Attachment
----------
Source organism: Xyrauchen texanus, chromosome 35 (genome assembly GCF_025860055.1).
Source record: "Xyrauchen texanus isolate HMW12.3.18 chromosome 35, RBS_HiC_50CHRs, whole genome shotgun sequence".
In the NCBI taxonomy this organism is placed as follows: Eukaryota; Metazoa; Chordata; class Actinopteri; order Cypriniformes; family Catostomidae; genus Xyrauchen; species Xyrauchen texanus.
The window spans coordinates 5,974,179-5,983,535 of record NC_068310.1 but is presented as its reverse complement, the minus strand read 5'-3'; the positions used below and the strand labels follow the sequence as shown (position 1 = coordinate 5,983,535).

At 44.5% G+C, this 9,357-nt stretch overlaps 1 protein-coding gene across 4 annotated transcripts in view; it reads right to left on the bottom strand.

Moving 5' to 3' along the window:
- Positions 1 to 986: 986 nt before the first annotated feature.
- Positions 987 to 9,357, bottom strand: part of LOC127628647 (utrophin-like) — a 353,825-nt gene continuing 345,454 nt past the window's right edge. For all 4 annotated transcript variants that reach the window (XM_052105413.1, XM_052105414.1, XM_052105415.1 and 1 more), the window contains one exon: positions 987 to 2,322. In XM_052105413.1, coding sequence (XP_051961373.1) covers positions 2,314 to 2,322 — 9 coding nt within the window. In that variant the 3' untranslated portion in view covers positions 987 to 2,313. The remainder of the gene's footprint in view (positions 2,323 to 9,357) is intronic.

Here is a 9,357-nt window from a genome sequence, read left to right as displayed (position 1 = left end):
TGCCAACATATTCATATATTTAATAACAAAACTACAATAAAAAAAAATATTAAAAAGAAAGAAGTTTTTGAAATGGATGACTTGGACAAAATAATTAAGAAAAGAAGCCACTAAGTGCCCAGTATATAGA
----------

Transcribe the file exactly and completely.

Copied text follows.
Source organism: Xyrauchen texanus, chromosome 35 (genome assembly GCF_025860055.1).
Source record: "Xyrauchen texanus isolate HMW12.3.18 chromosome 35, RBS_HiC_50CHRs, whole genome shotgun sequence".
In the NCBI taxonomy this organism is placed as follows: Eukaryota; Metazoa; Chordata; class Actinopteri; order Cypriniformes; family Catostomidae; genus Xyrauchen; species Xyrauchen texanus.
The window spans coordinates 5,974,179-5,983,535 of record NC_068310.1 but is presented as its reverse complement, the minus strand read 5'-3'; the positions used below and the strand labels follow the sequence as shown (position 1 = coordinate 5,983,535).

At 44.5% G+C, this 9,357-nt stretch overlaps 1 protein-coding gene across 4 annotated transcripts in view; it reads right to left on the bottom strand.

Moving 5' to 3' along the window:
- Positions 1 to 986: 986 nt before the first annotated feature.
- Positions 987 to 9,357, bottom strand: part of LOC127628647 (utrophin-like) — a 353,825-nt gene continuing 345,454 nt past the window's right edge. For all 4 annotated transcript variants that reach the window (XM_052105413.1, XM_052105414.1, XM_052105415.1 and 1 more), the window contains one exon: positions 987 to 2,322. In XM_052105413.1, coding sequence (XP_051961373.1) covers positions 2,314 to 2,322 — 9 coding nt within the window. In that variant the 3' untranslated portion in view covers positions 987 to 2,313. The remainder of the gene's footprint in view (positions 2,323 to 9,357) is intronic.

Here is a 9,357-nt window from a genome sequence, read left to right as displayed (position 1 = left end):
TGCCAACATATTCATATATTTAATAACAAAACTACAATAAAAAAAAATATTAAAAAGAAAGAAGTTTTTGAAATGGATGACTTGGACAAAATAATTAAGAAAAGAAGCCACTAAGTGCCCAGTATATAGA